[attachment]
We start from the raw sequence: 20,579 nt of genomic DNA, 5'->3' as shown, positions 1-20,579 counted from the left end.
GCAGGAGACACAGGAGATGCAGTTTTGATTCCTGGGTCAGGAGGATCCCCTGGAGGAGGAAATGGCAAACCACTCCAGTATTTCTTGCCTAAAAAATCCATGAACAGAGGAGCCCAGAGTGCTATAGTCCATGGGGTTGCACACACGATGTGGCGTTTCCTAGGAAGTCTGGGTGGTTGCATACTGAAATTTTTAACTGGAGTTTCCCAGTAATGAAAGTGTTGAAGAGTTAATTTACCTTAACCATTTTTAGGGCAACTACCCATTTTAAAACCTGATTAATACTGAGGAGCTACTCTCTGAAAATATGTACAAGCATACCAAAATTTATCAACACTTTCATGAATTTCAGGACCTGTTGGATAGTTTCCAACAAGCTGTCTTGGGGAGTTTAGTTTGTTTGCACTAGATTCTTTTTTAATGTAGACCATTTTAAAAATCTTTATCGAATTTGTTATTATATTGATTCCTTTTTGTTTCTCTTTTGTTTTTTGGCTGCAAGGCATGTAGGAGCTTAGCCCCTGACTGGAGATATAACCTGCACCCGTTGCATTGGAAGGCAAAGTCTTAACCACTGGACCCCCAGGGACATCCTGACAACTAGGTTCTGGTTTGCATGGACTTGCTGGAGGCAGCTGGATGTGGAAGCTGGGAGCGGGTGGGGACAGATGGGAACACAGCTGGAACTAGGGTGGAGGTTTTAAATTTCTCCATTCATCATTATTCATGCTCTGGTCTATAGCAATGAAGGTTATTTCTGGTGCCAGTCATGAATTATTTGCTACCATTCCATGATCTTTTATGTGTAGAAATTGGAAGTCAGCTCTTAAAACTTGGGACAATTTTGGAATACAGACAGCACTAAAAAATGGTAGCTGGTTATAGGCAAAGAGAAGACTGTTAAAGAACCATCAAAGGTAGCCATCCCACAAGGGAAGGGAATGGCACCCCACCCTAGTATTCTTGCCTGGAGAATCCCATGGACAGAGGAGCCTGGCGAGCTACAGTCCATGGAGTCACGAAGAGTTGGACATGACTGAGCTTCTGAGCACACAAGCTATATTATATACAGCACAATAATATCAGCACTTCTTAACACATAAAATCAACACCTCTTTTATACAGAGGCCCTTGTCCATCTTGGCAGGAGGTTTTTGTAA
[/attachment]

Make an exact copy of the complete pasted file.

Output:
We start from the raw sequence: 20,579 nt of genomic DNA, 5'->3' as shown, positions 1-20,579 counted from the left end.
GCAGGAGACACAGGAGATGCAGTTTTGATTCCTGGGTCAGGAGGATCCCCTGGAGGAGGAAATGGCAAACCACTCCAGTATTTCTTGCCTAAAAAATCCATGAACAGAGGAGCCCAGAGTGCTATAGTCCATGGGGTTGCACACACGATGTGGCGTTTCCTAGGAAGTCTGGGTGGTTGCATACTGAAATTTTTAACTGGAGTTTCCCAGTAATGAAAGTGTTGAAGAGTTAATTTACCTTAACCATTTTTAGGGCAACTACCCATTTTAAAACCTGATTAATACTGAGGAGCTACTCTCTGAAAATATGTACAAGCATACCAAAATTTATCAACACTTTCATGAATTTCAGGACCTGTTGGATAGTTTCCAACAAGCTGTCTTGGGGAGTTTAGTTTGTTTGCACTAGATTCTTTTTTAATGTAGACCATTTTAAAAATCTTTATCGAATTTGTTATTATATTGATTCCTTTTTGTTTCTCTTTTGTTTTTTGGCTGCAAGGCATGTAGGAGCTTAGCCCCTGACTGGAGATATAACCTGCACCCGTTGCATTGGAAGGCAAAGTCTTAACCACTGGACCCCCAGGGACATCCTGACAACTAGGTTCTGGTTTGCATGGACTTGCTGGAGGCAGCTGGATGTGGAAGCTGGGAGCGGGTGGGGACAGATGGGAACACAGCTGGAACTAGGGTGGAGGTTTTAAATTTCTCCATTCATCATTATTCATGCTCTGGTCTATAGCAATGAAGGTTATTTCTGGTGCCAGTCATGAATTATTTGCTACCATTCCATGATCTTTTATGTGTAGAAATTGGAAGTCAGCTCTTAAAACTTGGGACAATTTTGGAATACAGACAGCACTAAAAAATGGTAGCTGGTTATAGGCAAAGAGAAGACTGTTAAAGAACCATCAAAGGTAGCCATCCCACAAGGGAAGGGAATGGCACCCCACCCTAGTATTCTTGCCTGGAGAATCCCATGGACAGAGGAGCCTGGCGAGCTACAGTCCATGGAGTCACGAAGAGTTGGACATGACTGAGCTTCTGAGCACACAAGCTATATTATATACAGCACAATAATATCAGCACTTCTTAACACATAAAATCAACACCTCTTTTATACAGAGGCCCTTGTCCATCTTGGCAGGAGGTTTTTGTAA